Resources

A multi-source collection of readings, tools, videos, and webinars to help you understand and implement Zero Suicide.

Displaying 91 - 105 of 169
Treat | Web

Rudd, M., Mandrusiak, M., & Joiner, T.E., Jr. (2006). The case against no-suicide contracts: The commitment to treatment statement as a practice alternative. Journal of Clinical Psychology, 62(2), 243-251.

Treat | Web

This document provides recommendations for the assessment, treatment, and risk management of patients with suicidal behaviors. A Quick Reference Guide is also available at http://psychiatryonline.org/pb/assets/raw/sitewide/practice_guidelines/guidelines/suicide-guide.pdf/

Treat | Web

Jobes, D. A. (2006). Managing suicidal risk: A collaborative approach. Guilford Press.

Treat | Web

Wenzel, A., Brown, G. K., & Beck, A. T. (2009). Cognitive therapy for suicidal patients: Scientific and clinical applications. American Psychological Association.

Treat | Web

Developed by the Suicide Prevention Center at Didi Hirsch Mental Health Services, this manual guides individuals and organizations in developing and implementing an attempt survivors’ support group. The group provides an opportunity for its participants to connect with peers who share similar experiences and includes an emphasis on tools and skills (e.g., coping skills through safety planning) that can help members stay safe from a future suicide attempt.

Treat | Web

CAMS, the Collaborative Assessment and Management of Suicidality, is an evidence-based suicide-specific clinical intervention that has been shown through extensive research to effectively assess, treat and manage suicidal patients in a wide range of clinical settings. This three-hour online training for clinicians (CEUs available) is delivered by David A. Jobes, Ph.D., ABPP, developer of CAMS.

Treat | Web

Behavioral Tech, founded by Dr. Marsha Linehan, the developer of dialectical behavior therapy (DBT), trains mental health care providers and treatment teams who work with complex and severely disordered populations to use compassionate, scientifically valid treatments and to implement and evaluate these treatments in their practice setting. 

Treat | Web

The Beck Institute for Cognitive Behavioral Therapy is a leading international source for training, therapy, and resources in CBT. Their Center for Training delivers workshops to a worldwide audience of mental health professionals, researchers, and educators.

Lead | PDF

The Zero Suicide Work Plan Template should be used by an implementation team after completing the Zero Suicide Organizational Self-Study. It is organized by the various elements included as part of the comprehensive Zero Suicide model.

Treat | Web

Brown, G. K., & Jager-Hyman, S. (2014). Evidence-based psychotherapies for suicide prevention: future directions. American journal of preventive medicine, 47(3), S186-S194.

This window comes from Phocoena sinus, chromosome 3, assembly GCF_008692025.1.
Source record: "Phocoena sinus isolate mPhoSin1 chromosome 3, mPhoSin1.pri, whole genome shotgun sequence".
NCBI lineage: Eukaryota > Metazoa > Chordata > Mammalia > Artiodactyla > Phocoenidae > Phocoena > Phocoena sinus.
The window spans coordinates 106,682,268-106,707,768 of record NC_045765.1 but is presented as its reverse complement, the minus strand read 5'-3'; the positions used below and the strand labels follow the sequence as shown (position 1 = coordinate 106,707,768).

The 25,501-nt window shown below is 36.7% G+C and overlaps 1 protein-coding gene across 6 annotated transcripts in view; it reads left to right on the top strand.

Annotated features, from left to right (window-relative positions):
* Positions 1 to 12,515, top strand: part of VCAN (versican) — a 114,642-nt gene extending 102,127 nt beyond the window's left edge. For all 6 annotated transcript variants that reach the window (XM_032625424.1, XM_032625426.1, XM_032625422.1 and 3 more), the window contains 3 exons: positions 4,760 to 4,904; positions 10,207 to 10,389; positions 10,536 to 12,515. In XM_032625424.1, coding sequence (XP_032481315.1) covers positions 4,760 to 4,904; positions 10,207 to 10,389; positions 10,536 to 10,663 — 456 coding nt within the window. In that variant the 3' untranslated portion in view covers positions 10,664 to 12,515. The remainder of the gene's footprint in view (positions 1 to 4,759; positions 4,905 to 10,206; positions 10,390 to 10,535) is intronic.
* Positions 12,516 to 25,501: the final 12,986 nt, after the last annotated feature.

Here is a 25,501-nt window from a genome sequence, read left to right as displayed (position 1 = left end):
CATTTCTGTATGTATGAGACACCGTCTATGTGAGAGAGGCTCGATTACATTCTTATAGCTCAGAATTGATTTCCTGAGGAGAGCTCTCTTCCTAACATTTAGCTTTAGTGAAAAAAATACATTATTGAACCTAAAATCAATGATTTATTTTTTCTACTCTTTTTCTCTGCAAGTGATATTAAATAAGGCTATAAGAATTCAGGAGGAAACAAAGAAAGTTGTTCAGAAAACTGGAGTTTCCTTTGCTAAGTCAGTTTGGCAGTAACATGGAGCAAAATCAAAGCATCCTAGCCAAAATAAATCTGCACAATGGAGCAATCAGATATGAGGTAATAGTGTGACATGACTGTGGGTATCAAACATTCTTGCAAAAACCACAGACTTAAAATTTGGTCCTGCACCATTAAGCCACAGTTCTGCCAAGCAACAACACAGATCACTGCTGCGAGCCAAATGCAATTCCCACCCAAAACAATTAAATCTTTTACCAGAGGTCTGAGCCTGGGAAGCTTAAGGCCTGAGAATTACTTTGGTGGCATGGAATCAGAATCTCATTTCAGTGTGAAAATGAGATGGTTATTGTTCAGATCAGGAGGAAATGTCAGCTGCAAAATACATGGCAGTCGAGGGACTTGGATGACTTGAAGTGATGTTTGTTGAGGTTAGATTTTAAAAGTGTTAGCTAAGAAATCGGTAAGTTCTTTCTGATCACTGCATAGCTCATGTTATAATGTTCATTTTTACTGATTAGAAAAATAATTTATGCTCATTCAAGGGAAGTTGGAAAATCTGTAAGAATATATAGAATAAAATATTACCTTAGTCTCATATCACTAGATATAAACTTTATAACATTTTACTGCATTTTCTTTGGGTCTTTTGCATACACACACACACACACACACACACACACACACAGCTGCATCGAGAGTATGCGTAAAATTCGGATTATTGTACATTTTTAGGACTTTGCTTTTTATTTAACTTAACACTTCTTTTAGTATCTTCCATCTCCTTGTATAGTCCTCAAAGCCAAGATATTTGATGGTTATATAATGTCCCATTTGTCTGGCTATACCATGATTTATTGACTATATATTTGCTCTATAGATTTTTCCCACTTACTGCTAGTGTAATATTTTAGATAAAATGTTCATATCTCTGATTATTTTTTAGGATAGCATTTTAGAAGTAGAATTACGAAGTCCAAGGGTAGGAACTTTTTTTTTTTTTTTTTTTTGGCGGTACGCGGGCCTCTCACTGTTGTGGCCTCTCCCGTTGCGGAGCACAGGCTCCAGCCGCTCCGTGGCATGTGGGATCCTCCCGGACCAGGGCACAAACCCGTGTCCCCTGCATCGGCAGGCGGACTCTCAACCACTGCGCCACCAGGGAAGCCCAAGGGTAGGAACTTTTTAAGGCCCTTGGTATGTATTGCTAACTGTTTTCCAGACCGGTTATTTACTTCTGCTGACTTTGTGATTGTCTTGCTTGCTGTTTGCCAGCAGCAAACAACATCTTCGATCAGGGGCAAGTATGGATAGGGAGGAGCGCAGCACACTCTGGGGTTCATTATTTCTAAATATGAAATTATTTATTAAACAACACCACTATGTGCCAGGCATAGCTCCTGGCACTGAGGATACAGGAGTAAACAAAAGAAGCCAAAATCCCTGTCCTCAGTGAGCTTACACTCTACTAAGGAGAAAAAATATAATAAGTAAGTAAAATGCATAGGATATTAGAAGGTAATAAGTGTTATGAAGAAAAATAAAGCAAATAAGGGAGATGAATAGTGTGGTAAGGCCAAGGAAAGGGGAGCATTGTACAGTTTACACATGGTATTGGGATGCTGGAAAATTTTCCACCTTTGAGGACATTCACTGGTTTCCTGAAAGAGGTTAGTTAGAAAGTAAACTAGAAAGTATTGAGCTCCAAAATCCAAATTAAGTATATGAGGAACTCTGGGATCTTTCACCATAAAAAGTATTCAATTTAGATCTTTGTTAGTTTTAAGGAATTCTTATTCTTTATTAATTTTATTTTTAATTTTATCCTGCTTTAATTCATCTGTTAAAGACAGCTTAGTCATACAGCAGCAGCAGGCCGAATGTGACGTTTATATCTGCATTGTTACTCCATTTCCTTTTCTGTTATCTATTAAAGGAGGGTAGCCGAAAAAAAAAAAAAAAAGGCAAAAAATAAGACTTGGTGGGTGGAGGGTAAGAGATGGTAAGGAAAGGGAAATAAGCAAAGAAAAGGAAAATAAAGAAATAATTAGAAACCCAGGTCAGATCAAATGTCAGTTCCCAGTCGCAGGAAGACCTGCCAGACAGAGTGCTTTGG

Improve | Web

Weiss, A. P. (2009). Quality improvement in healthcare: the six Ps of root-cause analysis. Am J Psychiatry, 166(372).

Improve | Web

Jayaram, G., & Triplett, P. (2008). Quality improvement of psychiatric care: challenges of emergency psychiatry. The American journal of psychiatry, 165(10), 1256-1260.

Improve | Web

This online RCA toolkit is designed to be a resource for any facility that would like to establish or improve their RCA process. It contains sample policies, position descriptions and agendas, graphic organizers and visual aids, question guides, invitations and ground rules, case studies and other documents that facilities can use to educate their staff, their RCA facilitators, or their leaders about this process.

Improve | Web

The Joint Commission Root Cause Analysis and Action Plan tool has 24 analysis questions. This framework is intended to provide a template for answering the analysis questions and aid organizing the steps in a root cause analysis. 

Improve | Web

This report uses New York State Office of Mental Health incident reports to present historical data and a discussion of factors hospitals identified in their root cause analyses that may have contributed to the suicides or areas that otherwise called for improved performance.

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SPRC and the National Action Alliance for Suicide Prevention are able to make this web site available thanks to support from Universal Health Services (UHS) and the Substance Abuse and Mental Health Services Administration (SAMHSA), U.S. Department of Health and Human Services (DHHS) (grant 1 U79 SM0559945).

No official endorsement by SAMHSA, DHHS, or UHS for the information on this web site is intended or should be inferred.